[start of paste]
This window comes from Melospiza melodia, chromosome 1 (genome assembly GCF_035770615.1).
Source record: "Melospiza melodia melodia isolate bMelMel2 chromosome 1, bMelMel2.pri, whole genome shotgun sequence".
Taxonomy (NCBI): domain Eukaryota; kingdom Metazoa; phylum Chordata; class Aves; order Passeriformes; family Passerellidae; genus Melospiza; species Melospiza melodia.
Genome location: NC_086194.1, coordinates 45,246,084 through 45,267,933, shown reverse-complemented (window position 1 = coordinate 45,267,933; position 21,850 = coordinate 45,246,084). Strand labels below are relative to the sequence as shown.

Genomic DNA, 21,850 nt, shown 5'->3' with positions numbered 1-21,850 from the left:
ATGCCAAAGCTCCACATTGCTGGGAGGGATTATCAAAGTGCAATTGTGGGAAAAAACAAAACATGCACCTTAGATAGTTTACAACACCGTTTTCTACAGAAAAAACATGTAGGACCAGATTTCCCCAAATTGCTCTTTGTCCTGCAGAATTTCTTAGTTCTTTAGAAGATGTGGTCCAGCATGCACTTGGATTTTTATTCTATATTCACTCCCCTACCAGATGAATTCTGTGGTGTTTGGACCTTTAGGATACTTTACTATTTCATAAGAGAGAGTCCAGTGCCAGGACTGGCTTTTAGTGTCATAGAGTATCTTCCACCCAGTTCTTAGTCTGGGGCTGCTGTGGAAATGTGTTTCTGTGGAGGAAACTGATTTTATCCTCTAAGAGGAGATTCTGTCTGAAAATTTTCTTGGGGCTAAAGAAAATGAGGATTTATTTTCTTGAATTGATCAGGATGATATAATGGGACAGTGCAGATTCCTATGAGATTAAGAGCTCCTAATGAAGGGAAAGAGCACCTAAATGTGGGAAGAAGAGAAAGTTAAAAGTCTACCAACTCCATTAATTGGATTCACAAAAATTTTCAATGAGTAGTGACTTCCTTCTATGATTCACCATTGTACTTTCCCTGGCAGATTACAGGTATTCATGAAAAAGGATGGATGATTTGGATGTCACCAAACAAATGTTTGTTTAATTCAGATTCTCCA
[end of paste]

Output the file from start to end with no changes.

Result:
This window comes from Melospiza melodia, chromosome 1 (genome assembly GCF_035770615.1).
Source record: "Melospiza melodia melodia isolate bMelMel2 chromosome 1, bMelMel2.pri, whole genome shotgun sequence".
Taxonomy (NCBI): domain Eukaryota; kingdom Metazoa; phylum Chordata; class Aves; order Passeriformes; family Passerellidae; genus Melospiza; species Melospiza melodia.
Genome location: NC_086194.1, coordinates 45,246,084 through 45,267,933, shown reverse-complemented (window position 1 = coordinate 45,267,933; position 21,850 = coordinate 45,246,084). Strand labels below are relative to the sequence as shown.

Genomic DNA, 21,850 nt, shown 5'->3' with positions numbered 1-21,850 from the left:
ATGCCAAAGCTCCACATTGCTGGGAGGGATTATCAAAGTGCAATTGTGGGAAAAAACAAAACATGCACCTTAGATAGTTTACAACACCGTTTTCTACAGAAAAAACATGTAGGACCAGATTTCCCCAAATTGCTCTTTGTCCTGCAGAATTTCTTAGTTCTTTAGAAGATGTGGTCCAGCATGCACTTGGATTTTTATTCTATATTCACTCCCCTACCAGATGAATTCTGTGGTGTTTGGACCTTTAGGATACTTTACTATTTCATAAGAGAGAGTCCAGTGCCAGGACTGGCTTTTAGTGTCATAGAGTATCTTCCACCCAGTTCTTAGTCTGGGGCTGCTGTGGAAATGTGTTTCTGTGGAGGAAACTGATTTTATCCTCTAAGAGGAGATTCTGTCTGAAAATTTTCTTGGGGCTAAAGAAAATGAGGATTTATTTTCTTGAATTGATCAGGATGATATAATGGGACAGTGCAGATTCCTATGAGATTAAGAGCTCCTAATGAAGGGAAAGAGCACCTAAATGTGGGAAGAAGAGAAAGTTAAAAGTCTACCAACTCCATTAATTGGATTCACAAAAATTTTCAATGAGTAGTGACTTCCTTCTATGATTCACCATTGTACTTTCCCTGGCAGATTACAGGTATTCATGAAAAAGGATGGATGATTTGGATGTCACCAAACAAATGTTTGTTTAATTCAGATTCTCCA